Opening up on the Open RAN

Mobile World Congress 2018 saw a clutch of announcements on the Open RAN, from vendors and operators. But who is really committed to opening up the RAN, when, and why? Keith Dyer was there to ask the questions.

What is an Open RAN?

The concept of open goes beyond just standards interoperability. A RAN built by Nokia, Ericsson or Huawei will be interoperable with any device, any core, any transmission network attaching to it – due to its conformance with standards. That is a standards-based network. But the software and interfaces remain either proprietary or optimised by the individual vendor, and are often tied to the underlying hardware layer. Some might argue this is still the case even in a vRAN deployment that, whilst it lifts software away from underlying hardware, doesn’t open the Remote Radio Head (RRH) to vBBU (virtual BaseBand Unit) interface.

The vision of the Open RAN is that it is open within the RAN, with the interfaces and operating software separating the RAN control plane from the user plane, building a modular base station software stack that operates on common-off-the-shelf (COTS) hardware, with open north- and south-bound interface. This architecture would mean that baseband units, radio units and remote radio heads can, in theory, be assembled from any vendor and plugged together to form a network.


Why would operators be interested in this? Well, first it gives them that multi vendor flexibility within the RAN itself – the ability to adopt best of breed in a network, and reduce reliance on a single vendor.

More than that, it devolves the networks away from the reliance of vendor specific “secret sauce” – say in CPRI implementation, in hardware acceleration, in processor and in chipset optimisation.

The cost implications of both these advantages are huge. The first offers a negotiating position – a viable “other” to the current vendor pricing model. The second builds on that by reducing dedicated hardware cost. Open source designs for the radio software could minimise costs still further.

However, the technical consequences are also sizeable. Radio network processing is intensive, real time, and complex. It has relied on the optimised software and hardware capabilities – working in tandem – of specialist vendors. It has seemed very unlikely operators will put their hard won network reliability onto white box IT servers running software from new entrants.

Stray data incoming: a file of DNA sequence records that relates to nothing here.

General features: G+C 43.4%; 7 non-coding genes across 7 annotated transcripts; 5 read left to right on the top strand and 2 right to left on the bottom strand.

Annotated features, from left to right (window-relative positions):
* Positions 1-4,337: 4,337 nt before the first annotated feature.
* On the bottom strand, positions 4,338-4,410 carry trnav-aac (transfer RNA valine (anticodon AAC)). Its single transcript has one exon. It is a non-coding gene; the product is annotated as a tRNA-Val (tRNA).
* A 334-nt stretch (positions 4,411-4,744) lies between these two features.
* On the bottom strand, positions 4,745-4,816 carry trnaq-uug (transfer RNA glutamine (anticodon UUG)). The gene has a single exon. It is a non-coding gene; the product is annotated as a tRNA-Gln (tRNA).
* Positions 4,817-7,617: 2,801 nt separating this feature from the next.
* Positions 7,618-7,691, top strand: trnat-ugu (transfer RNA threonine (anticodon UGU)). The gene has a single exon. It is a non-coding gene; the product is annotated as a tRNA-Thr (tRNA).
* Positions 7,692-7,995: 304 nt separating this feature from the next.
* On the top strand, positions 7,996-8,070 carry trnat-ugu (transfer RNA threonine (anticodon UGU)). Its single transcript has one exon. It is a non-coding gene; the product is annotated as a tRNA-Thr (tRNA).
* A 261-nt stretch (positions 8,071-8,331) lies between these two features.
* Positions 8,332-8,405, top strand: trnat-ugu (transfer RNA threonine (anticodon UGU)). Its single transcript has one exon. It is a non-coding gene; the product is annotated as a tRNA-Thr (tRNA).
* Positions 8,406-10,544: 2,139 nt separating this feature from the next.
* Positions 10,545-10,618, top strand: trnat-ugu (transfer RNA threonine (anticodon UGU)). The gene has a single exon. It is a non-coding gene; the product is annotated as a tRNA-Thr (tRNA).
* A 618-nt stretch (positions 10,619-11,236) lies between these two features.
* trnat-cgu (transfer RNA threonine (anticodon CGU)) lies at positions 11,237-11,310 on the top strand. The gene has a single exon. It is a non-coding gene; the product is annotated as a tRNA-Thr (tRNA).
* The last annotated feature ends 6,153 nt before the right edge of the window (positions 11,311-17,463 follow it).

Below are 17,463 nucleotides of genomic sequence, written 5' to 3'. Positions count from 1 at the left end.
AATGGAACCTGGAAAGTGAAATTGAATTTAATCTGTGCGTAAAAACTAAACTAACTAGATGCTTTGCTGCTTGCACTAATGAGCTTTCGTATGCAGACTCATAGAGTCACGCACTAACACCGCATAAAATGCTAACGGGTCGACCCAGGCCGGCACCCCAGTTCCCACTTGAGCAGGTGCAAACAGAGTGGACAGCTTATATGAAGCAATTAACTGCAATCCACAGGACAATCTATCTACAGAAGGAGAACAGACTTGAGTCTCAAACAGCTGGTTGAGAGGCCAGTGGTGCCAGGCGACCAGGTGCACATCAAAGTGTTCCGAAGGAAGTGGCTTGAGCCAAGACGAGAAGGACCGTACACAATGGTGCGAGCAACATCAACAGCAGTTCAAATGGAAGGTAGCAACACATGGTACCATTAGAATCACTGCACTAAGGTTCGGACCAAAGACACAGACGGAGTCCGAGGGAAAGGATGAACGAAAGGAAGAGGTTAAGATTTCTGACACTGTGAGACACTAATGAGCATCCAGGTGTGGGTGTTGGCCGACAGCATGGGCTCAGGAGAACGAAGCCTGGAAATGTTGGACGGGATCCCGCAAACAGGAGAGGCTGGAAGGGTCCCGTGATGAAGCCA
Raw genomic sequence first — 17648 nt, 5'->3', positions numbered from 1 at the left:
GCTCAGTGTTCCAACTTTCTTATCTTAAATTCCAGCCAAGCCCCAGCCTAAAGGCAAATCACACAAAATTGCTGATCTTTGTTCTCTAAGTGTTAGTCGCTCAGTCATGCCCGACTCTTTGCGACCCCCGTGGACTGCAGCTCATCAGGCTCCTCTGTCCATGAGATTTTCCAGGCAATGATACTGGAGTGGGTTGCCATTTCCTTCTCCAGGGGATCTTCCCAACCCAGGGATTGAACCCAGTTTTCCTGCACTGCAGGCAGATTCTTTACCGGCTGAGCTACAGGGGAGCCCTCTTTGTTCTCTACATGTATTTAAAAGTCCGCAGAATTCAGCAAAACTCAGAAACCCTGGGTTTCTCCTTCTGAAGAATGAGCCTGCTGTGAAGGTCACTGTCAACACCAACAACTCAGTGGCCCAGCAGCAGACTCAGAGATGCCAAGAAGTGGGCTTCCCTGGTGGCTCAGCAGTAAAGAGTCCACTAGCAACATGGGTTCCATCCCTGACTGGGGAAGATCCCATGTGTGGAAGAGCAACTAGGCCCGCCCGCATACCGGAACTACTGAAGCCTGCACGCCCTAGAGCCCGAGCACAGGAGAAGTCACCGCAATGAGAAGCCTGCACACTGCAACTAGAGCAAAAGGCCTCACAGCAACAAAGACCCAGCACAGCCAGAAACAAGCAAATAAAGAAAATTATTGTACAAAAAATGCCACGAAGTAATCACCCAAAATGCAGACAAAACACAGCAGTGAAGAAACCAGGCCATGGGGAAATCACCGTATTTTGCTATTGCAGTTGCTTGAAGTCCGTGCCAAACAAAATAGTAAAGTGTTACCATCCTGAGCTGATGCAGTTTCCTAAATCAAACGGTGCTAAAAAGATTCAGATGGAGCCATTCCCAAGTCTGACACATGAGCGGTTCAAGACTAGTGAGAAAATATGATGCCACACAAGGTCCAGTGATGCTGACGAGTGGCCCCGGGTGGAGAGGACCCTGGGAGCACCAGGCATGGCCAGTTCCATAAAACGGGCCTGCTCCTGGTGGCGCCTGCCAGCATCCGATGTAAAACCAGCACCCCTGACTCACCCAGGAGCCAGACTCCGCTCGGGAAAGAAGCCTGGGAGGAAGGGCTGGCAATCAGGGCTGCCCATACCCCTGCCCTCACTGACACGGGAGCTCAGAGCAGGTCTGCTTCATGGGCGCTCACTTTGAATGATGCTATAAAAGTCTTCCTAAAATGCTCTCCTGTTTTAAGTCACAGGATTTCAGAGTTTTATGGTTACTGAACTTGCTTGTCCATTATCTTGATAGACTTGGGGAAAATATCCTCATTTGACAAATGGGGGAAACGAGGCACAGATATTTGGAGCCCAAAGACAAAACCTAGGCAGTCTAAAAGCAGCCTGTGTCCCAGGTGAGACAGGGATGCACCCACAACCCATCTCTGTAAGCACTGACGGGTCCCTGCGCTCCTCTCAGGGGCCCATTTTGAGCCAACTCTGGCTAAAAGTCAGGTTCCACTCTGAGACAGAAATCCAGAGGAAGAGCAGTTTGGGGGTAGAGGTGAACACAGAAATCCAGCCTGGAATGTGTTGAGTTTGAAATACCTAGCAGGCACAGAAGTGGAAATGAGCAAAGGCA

Open RAN, therefore, has seemed like a technical project to date, driven by niche vendors partaking in operator research projects such as XRan, and by the Facebook-backed TIP as a means of discovering low cost ways to connect the unconnected.

It has been unclear whether operators have been truly committed to commercialising Open RAN technology, or if they liked to use the threat of it to keep their incumbent vendors honest.

Yet at MWC there was not just a reaffirmed operator commitment to Open RAN, but a clutch of vendor moves to support that deployment model. Is it happening for real? Are operators really behind it?

The first big operator news came with the announcement that the xRAN Forum and C-RAN Alliance would be merging into something known as the Open Ran Alliance. Operators including AT&T, China Mobile, Deutsche Telekom, NTT DOCOMO, and Orange. ORAN Alliance (formerly  xRAN Forum) is looking for “virtualised network elements with open, standardised interfaces”, and added that “open source and open whitebox network elements will be important software and hardware components of these reference designs”. 

The Telco Infrastructure Project announced extensions to its Open Cellular programme and the addition of an Open CrowdCell project. CrowdCell is a concept based on LTE UE relay architecture that Vodafone has to this point developed with Huawei. The TIP project sees it move the concept to generic hardware and open source software designs. Companies such as Amarisoft (also backed by Orange funding in fact) and Quortus are involved.

The Open RAN project dis-aggregates current RAN platforms by separating hardware and software, to implement on COTS platforms with open interfaces.

Baicells OpenRAN product

Vodafone’s demos mentioned the involvement of Baicells (with a product at the booth), Parallel Wireless and Altiostar, as well as Radisys and Lime Microsystems. Lime has previously been involved with BT/EE on its trials of programmable radio using open source software. Andy Dunkin of Vodafone said that the company was looking for commercial product this year – with the rural coverage use case being the first. That would then feed revenues back to vendors to be able to expand their efforts, he said.